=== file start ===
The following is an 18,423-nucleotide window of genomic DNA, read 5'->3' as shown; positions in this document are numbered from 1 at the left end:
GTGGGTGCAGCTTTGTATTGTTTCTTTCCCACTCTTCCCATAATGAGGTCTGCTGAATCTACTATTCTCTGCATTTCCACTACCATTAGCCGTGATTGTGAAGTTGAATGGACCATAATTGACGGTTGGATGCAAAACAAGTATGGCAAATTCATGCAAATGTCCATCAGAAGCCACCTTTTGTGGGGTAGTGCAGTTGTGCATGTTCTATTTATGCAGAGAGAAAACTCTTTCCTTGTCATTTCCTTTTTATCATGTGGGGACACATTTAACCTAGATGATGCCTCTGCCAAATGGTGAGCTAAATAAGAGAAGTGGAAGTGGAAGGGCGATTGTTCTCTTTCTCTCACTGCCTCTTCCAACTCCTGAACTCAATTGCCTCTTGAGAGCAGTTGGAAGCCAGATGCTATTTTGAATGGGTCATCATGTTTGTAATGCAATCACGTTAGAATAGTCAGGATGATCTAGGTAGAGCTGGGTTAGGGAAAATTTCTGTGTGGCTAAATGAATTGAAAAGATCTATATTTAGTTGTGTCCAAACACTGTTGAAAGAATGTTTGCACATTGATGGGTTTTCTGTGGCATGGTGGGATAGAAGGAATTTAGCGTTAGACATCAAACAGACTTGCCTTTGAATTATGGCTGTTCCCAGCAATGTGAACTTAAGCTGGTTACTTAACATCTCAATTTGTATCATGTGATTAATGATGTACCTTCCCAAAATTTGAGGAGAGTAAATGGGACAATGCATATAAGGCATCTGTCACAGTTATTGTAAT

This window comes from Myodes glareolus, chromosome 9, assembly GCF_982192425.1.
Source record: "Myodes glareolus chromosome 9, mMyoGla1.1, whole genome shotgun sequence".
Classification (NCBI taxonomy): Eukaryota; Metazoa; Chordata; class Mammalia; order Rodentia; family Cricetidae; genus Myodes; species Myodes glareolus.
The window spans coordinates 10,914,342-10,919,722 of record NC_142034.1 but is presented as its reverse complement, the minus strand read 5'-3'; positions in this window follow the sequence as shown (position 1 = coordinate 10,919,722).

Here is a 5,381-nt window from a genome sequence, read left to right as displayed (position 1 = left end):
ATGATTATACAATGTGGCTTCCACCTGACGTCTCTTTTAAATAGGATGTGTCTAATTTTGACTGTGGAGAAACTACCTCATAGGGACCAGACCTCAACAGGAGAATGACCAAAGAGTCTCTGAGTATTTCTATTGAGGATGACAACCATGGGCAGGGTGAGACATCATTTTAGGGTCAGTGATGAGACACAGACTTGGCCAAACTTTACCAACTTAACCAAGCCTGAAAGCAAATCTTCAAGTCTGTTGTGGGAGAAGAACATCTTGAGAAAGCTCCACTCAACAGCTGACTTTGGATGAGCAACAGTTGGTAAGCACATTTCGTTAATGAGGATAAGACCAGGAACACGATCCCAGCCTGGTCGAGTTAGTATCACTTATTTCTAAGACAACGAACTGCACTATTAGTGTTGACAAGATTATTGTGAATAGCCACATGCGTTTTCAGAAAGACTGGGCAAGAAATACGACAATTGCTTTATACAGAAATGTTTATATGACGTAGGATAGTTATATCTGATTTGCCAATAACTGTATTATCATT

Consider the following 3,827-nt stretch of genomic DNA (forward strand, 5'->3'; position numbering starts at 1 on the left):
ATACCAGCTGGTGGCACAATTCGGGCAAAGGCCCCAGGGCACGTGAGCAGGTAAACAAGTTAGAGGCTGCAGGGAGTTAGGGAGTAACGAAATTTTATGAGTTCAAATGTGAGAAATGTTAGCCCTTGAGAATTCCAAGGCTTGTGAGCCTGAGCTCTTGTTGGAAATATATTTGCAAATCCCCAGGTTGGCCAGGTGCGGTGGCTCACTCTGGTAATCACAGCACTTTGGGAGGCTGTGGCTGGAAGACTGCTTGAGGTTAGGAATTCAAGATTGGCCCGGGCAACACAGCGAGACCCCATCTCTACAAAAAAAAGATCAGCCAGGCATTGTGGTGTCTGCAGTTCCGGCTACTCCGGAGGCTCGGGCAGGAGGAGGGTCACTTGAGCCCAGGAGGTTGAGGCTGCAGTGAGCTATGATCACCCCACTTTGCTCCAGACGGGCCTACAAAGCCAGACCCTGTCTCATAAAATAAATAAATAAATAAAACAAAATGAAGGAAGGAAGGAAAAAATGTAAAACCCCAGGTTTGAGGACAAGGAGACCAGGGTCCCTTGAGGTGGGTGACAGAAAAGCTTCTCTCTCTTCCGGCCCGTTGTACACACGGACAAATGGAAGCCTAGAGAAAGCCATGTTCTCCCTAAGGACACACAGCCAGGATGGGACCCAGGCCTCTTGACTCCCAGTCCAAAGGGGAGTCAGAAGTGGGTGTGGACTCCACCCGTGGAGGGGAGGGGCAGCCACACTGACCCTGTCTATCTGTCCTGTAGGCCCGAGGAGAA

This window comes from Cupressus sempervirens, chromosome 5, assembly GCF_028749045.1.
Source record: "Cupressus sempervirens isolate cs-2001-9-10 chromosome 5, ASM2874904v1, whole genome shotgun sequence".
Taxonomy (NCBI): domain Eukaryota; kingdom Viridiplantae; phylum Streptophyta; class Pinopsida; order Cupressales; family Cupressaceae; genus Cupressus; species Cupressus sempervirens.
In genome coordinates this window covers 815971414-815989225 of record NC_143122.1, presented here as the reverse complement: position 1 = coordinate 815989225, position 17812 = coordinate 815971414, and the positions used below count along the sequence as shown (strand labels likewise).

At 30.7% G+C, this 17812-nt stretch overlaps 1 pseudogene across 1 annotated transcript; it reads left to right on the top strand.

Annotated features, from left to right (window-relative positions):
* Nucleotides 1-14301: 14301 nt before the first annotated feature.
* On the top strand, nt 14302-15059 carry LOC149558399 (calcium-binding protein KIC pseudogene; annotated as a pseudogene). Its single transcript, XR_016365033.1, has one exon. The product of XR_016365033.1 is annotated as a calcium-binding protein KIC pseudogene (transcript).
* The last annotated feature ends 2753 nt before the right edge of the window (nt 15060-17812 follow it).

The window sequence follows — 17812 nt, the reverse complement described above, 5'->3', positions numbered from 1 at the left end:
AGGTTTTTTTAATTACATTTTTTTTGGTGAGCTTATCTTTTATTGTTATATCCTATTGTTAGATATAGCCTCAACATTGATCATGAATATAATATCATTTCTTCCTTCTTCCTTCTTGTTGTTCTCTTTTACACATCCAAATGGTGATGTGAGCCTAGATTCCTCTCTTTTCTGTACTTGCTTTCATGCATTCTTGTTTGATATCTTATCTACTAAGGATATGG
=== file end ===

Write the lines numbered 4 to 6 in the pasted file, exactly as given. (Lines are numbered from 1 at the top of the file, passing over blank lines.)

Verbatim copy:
Source record: "Myodes glareolus chromosome 9, mMyoGla1.1, whole genome shotgun sequence".
Classification (NCBI taxonomy): Eukaryota; Metazoa; Chordata; class Mammalia; order Rodentia; family Cricetidae; genus Myodes; species Myodes glareolus.
The window spans coordinates 10,914,342-10,919,722 of record NC_142034.1 but is presented as its reverse complement, the minus strand read 5'-3'; positions in this window follow the sequence as shown (position 1 = coordinate 10,919,722).